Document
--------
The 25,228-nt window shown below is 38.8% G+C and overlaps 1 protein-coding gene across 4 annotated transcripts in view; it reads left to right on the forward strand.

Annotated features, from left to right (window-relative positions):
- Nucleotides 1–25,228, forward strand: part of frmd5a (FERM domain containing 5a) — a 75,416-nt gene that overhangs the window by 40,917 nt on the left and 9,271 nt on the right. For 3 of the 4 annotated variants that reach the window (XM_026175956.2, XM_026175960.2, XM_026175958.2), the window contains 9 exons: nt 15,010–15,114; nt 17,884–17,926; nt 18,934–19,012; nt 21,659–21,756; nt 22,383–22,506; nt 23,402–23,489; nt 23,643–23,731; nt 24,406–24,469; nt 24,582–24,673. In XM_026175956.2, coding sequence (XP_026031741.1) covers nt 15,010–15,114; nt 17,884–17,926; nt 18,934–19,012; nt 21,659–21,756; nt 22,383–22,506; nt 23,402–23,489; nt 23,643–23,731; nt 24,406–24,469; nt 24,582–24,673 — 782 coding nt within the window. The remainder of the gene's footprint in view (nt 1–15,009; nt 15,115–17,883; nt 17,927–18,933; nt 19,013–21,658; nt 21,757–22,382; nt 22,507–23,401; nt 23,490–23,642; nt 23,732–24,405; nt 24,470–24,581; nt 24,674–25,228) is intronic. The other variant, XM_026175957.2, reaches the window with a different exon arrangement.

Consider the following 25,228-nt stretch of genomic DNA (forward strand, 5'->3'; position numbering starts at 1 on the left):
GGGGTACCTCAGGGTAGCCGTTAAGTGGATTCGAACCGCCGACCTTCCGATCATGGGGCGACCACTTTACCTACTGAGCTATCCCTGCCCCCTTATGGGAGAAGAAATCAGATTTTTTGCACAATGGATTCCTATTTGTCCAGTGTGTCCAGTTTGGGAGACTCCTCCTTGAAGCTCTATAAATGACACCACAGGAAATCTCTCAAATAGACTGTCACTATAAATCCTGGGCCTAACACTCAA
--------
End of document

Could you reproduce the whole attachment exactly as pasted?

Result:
The 25,228-nt window shown below is 38.8% G+C and overlaps 1 protein-coding gene across 4 annotated transcripts in view; it reads left to right on the forward strand.

Annotated features, from left to right (window-relative positions):
- Nucleotides 1–25,228, forward strand: part of frmd5a (FERM domain containing 5a) — a 75,416-nt gene that overhangs the window by 40,917 nt on the left and 9,271 nt on the right. For 3 of the 4 annotated variants that reach the window (XM_026175956.2, XM_026175960.2, XM_026175958.2), the window contains 9 exons: nt 15,010–15,114; nt 17,884–17,926; nt 18,934–19,012; nt 21,659–21,756; nt 22,383–22,506; nt 23,402–23,489; nt 23,643–23,731; nt 24,406–24,469; nt 24,582–24,673. In XM_026175956.2, coding sequence (XP_026031741.1) covers nt 15,010–15,114; nt 17,884–17,926; nt 18,934–19,012; nt 21,659–21,756; nt 22,383–22,506; nt 23,402–23,489; nt 23,643–23,731; nt 24,406–24,469; nt 24,582–24,673 — 782 coding nt within the window. The remainder of the gene's footprint in view (nt 1–15,009; nt 15,115–17,883; nt 17,927–18,933; nt 19,013–21,658; nt 21,757–22,382; nt 22,507–23,401; nt 23,490–23,642; nt 23,732–24,405; nt 24,470–24,581; nt 24,674–25,228) is intronic. The other variant, XM_026175957.2, reaches the window with a different exon arrangement.

Consider the following 25,228-nt stretch of genomic DNA (forward strand, 5'->3'; position numbering starts at 1 on the left):
GGGGTACCTCAGGGTAGCCGTTAAGTGGATTCGAACCGCCGACCTTCCGATCATGGGGCGACCACTTTACCTACTGAGCTATCCCTGCCCCCTTATGGGAGAAGAAATCAGATTTTTTGCACAATGGATTCCTATTTGTCCAGTGTGTCCAGTTTGGGAGACTCCTCCTTGAAGCTCTATAAATGACACCACAGGAAATCTCTCAAATAGACTGTCACTATAAATCCTGGGCCTAACACTCAA